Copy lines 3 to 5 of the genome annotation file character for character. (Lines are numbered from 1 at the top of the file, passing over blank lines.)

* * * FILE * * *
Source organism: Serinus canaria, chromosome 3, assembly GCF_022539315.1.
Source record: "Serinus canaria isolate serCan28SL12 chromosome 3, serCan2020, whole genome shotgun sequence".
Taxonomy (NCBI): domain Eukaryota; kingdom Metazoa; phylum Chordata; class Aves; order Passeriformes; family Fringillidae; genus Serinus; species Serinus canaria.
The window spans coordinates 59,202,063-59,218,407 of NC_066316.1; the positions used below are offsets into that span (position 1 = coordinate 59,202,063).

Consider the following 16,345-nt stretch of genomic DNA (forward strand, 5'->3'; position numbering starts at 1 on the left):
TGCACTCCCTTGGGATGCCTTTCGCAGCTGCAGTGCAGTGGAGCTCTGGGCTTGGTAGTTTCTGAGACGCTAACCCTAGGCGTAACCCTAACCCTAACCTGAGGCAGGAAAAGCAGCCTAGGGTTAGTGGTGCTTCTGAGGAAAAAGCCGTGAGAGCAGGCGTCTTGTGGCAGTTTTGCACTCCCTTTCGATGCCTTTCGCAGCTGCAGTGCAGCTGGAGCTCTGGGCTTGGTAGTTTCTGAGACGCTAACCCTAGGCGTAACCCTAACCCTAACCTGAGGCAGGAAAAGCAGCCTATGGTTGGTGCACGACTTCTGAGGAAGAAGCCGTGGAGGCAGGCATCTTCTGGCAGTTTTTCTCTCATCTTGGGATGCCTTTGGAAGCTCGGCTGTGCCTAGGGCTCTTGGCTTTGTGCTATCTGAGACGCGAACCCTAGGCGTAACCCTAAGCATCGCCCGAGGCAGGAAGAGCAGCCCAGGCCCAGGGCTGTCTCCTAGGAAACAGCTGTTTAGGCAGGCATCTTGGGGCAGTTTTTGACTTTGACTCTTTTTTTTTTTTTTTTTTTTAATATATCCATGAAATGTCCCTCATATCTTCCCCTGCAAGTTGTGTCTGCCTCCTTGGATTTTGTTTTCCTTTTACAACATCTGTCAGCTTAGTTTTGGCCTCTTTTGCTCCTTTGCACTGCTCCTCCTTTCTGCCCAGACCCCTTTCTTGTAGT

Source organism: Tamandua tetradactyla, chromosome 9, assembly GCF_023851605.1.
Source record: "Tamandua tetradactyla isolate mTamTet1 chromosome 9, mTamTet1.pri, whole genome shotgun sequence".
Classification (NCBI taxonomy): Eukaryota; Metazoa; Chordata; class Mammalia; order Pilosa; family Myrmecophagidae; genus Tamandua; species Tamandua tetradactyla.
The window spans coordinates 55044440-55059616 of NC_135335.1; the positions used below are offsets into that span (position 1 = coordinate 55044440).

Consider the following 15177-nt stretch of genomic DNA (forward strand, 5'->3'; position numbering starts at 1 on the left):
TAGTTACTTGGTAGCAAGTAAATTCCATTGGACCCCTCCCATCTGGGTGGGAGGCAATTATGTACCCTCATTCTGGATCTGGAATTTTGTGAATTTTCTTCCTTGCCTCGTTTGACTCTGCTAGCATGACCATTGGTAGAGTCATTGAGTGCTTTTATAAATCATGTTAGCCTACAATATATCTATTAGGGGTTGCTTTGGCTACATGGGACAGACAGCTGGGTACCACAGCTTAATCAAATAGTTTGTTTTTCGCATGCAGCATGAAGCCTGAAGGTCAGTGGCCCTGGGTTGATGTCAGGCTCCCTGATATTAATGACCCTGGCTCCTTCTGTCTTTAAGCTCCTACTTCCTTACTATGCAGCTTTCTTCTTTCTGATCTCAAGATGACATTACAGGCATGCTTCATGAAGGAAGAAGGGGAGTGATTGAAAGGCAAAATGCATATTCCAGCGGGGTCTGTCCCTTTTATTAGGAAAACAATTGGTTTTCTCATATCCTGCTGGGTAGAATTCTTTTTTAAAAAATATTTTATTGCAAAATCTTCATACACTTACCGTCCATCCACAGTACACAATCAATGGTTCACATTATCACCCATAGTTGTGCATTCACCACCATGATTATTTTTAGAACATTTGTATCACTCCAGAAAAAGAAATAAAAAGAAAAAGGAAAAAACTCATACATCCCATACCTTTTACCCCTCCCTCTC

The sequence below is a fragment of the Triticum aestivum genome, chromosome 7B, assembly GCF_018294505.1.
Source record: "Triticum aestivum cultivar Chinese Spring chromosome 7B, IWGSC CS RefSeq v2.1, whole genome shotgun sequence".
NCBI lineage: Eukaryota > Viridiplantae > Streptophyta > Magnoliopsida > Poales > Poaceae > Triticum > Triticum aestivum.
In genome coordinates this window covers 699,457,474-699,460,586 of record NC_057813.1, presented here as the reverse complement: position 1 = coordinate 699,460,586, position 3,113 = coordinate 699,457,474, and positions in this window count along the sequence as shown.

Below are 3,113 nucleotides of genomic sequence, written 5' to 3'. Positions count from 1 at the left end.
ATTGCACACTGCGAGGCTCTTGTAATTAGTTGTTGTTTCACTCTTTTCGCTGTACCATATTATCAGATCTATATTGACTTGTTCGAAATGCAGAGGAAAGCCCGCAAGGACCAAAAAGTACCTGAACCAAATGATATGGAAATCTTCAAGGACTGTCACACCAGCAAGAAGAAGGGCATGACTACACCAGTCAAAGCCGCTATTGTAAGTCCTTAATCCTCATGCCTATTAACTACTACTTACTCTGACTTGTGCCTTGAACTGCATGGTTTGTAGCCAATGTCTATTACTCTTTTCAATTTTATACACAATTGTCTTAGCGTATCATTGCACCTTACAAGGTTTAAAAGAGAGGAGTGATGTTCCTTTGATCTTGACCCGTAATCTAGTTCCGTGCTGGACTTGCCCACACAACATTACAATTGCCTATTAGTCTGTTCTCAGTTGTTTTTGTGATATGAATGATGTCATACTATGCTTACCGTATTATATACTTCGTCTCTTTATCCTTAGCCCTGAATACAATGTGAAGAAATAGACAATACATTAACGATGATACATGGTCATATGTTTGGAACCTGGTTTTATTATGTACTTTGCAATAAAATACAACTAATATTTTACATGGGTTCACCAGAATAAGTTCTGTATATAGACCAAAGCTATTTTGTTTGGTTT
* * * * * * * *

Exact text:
Taxonomy (NCBI): domain Eukaryota; kingdom Metazoa; phylum Chordata; class Aves; order Passeriformes; family Fringillidae; genus Serinus; species Serinus canaria.
The window spans coordinates 59,202,063-59,218,407 of NC_066316.1; the positions used below are offsets into that span (position 1 = coordinate 59,202,063).

Consider the following 16,345-nt stretch of genomic DNA (forward strand, 5'->3'; position numbering starts at 1 on the left):